Know what the professional reference is going to say.
This may sound like a no-brainer, but you would be shocked at what people who are listed as references will sometimes say. For example, I recall once contacting a candidate’s reference who proceeded to describe how the applicant was a pretty good employee, except for having been involved in numerous fist-fights while on the job. Also, it doesn’t say much for you if the reference cannot even recall who the heck you are or seems to know very little about your actual job performance.
Another important and critical point is being sure whatever the reference will say agrees with what you have shown on your resume and application. If you state you worked in a position for five years and your reference says three years, that is going to be a problem. Similarly, if there is a discrepancy regarding the description of the job duties you performed or the actual level of the position you held, this will also be a red flag for the interviewer. Even innocent disagreement between your version of the facts and that stated by a reference can look suspicious and therefore cause you to lose the position.
Make sure the contact information for your references is accurate and up-to-date.
From experience, I know the frustrations associated with sending out reference check request emails which result in “undeliverable email address” error messages, or calling telephone numbers which have long since been disconnected, or if the call is answered, learning that the specific reference person has retired or is no longer employed with the company. If you cannot even provide accurate information when trying to secure an important job, what does that tell me about your attention to detail and quality? The easier you make it for the interviewer to obtain the necessary reference checks, the better it makes you look. Additionally, it may be possible more than one candidate is being considered for the job you seek; don’t let your competition win out simply because no one can reach your references, making you look like the inferior applicant.
When do I provide the list of professional references?
Maintain your list a professional references as a separate document, keep it updated, and provide it only when requested. My recommendation is to indicate “Professional references available upon request” at the end of your resume but do not actually place the references themselves on the resume. Do not routinely send the list of references along with cover letters, resumes, and applications unless the job posting or online application system instructs you to do so. Also, be sure to take several copies of your professional reference list along with you to the job interview. Should the interviewers be sufficiently impressed with you to want to check references right away, having your list immediately available to hand to them both speeds up the process and makes you look even better.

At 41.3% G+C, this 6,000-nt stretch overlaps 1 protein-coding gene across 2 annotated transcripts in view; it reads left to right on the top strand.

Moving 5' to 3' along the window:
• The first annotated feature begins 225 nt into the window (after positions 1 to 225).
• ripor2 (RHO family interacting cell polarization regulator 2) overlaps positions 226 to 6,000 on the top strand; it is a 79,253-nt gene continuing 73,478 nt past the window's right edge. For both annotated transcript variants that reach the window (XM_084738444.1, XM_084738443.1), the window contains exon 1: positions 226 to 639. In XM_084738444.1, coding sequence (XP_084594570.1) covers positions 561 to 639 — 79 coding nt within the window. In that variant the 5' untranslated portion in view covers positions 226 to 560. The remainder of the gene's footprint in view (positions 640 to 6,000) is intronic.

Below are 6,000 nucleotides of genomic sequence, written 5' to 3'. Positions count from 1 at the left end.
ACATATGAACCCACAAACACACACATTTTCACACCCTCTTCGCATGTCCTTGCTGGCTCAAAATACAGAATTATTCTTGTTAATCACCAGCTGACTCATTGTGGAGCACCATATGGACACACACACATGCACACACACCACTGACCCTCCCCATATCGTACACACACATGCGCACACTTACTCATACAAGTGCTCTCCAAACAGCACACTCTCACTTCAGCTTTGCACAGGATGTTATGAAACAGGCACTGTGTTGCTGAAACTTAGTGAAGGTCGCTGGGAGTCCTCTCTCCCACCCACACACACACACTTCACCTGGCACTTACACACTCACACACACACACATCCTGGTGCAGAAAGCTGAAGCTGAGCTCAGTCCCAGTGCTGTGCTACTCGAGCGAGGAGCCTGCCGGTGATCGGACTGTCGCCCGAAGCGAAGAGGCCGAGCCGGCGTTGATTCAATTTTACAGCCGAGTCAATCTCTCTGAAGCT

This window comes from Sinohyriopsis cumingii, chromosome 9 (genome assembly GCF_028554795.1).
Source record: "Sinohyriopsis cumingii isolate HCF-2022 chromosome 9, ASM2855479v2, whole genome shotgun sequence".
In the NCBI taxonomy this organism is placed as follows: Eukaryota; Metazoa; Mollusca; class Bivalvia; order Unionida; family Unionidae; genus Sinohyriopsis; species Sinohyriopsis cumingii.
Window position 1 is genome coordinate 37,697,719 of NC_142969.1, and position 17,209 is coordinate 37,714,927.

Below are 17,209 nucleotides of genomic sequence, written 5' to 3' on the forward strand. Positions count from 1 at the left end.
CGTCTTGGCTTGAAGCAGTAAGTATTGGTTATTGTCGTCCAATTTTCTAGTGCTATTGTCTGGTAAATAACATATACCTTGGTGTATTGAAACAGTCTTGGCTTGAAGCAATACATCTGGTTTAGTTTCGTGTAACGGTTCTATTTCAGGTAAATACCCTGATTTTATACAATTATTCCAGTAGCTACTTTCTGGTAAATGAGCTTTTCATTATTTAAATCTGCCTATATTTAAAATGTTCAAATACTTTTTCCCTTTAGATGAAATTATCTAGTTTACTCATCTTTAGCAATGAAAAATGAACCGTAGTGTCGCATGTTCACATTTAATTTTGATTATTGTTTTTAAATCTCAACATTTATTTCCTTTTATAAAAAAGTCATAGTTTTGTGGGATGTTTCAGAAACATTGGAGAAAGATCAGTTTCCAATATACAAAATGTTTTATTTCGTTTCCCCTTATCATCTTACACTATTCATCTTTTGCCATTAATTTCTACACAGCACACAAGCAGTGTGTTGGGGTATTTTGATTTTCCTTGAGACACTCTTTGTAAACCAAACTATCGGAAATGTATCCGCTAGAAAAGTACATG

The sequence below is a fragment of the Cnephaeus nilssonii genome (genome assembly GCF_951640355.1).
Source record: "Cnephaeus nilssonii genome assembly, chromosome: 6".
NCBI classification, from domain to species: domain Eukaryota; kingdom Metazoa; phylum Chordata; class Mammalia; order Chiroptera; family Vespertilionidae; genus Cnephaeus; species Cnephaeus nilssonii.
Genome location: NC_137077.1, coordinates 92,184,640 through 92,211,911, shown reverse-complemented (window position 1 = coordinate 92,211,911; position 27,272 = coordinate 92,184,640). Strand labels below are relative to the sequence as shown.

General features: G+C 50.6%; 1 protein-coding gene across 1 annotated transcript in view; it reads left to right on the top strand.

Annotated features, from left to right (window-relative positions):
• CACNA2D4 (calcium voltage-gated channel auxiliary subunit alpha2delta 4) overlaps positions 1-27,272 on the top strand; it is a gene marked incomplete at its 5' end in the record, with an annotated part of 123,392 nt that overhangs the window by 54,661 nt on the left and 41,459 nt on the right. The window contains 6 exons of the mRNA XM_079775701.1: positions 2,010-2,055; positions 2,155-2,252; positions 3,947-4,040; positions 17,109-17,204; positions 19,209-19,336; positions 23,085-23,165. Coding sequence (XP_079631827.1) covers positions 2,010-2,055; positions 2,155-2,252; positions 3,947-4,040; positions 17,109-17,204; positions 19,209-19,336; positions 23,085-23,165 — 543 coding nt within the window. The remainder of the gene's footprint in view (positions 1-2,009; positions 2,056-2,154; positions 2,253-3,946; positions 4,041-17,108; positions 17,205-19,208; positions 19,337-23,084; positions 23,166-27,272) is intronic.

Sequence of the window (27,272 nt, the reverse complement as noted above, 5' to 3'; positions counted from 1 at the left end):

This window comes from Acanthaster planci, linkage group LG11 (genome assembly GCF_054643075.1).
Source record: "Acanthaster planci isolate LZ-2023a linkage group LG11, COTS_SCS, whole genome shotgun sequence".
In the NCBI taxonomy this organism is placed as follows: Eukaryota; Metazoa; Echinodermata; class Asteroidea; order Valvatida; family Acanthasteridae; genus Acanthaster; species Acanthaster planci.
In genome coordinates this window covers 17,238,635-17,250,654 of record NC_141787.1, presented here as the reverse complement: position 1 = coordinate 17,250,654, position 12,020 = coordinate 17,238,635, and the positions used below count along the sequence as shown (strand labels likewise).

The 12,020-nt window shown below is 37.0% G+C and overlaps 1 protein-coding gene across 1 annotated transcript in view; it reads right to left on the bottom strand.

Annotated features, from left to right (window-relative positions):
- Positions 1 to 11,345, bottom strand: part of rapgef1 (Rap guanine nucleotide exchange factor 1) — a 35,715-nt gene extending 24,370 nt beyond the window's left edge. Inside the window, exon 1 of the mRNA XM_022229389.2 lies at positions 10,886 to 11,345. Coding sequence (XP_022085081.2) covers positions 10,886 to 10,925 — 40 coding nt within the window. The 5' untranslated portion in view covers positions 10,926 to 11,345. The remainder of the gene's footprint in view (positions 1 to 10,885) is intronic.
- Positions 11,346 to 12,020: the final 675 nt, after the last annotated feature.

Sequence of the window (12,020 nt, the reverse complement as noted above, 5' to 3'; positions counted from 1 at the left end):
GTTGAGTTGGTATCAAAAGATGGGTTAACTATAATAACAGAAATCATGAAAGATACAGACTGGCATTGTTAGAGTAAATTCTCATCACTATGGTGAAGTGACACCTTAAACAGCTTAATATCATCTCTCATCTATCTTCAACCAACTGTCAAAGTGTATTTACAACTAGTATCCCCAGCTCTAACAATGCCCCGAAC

If the situation with your current employer makes reference checking a delicate matter, it may be necessary to indicate to the potential employer that such a sensitive situation exists and while you have no problem with them obtaining a reference from your current organization, you would prefer they delay doing so until such time you become a finalist for the job. This must be done very carefully and professionally, and under no circumstances should you ever rant or bad-mouth your current employer; just politely indicate that a casual reference check could have negative repercussions for you, so you are merely requesting that any such contact with your organization be delayed unless a job offer might result. Most experienced interviewers are aware that such situations frequently exist and will likely understand and honor your request without hesitation.
How to format the professional reference list.
There are no hard and fast rules for formatting a professional reference list, and many different acceptable examples may be found online, but the common elements are that it should contain the necessary information, have a logical and organized appearance, and be brief. If the interviewer or job posting asks for a certain number of references, provide that number. When a specific number of references is not indicated, providing three to five is usually acceptable, depending on the position sought and your experience. When seeking a higher-level position or if your experience is extensive, you may wish to include one or two additional references, but don’t overdo it. List your strongest or best references first, as the interviewer may end up only contacting one or two of the multiple people you identify.
Go for quality of references, not quantity. In cases where it would be applicable and appropriate to do so, consider using a variety of professionals from different disciplines; for example, someone applying for a position in a hospital setting may wish to have a mix which includes their supervisor, a physician, a nurse, and a hospital administrator, rather than four individuals who all hold the exact same position.
Do not write a detailed or lengthy narrative for each name listed; include extra information only if it is needed to clarify something. I also suggest including prefixes such as “Mr.,” “Ms.,” or other clues to indicate the gender of individual being contacted, especially for names which are common to either sex, or those which are unusual or foreign; this can help avoid potential embarrassment for the interviewer or caller. Again, make the job of checking references easy and painless for the interviewer.
A stand-alone list of professional references might be formatted as shown below; notice how additional comments were included where helpful and applicable.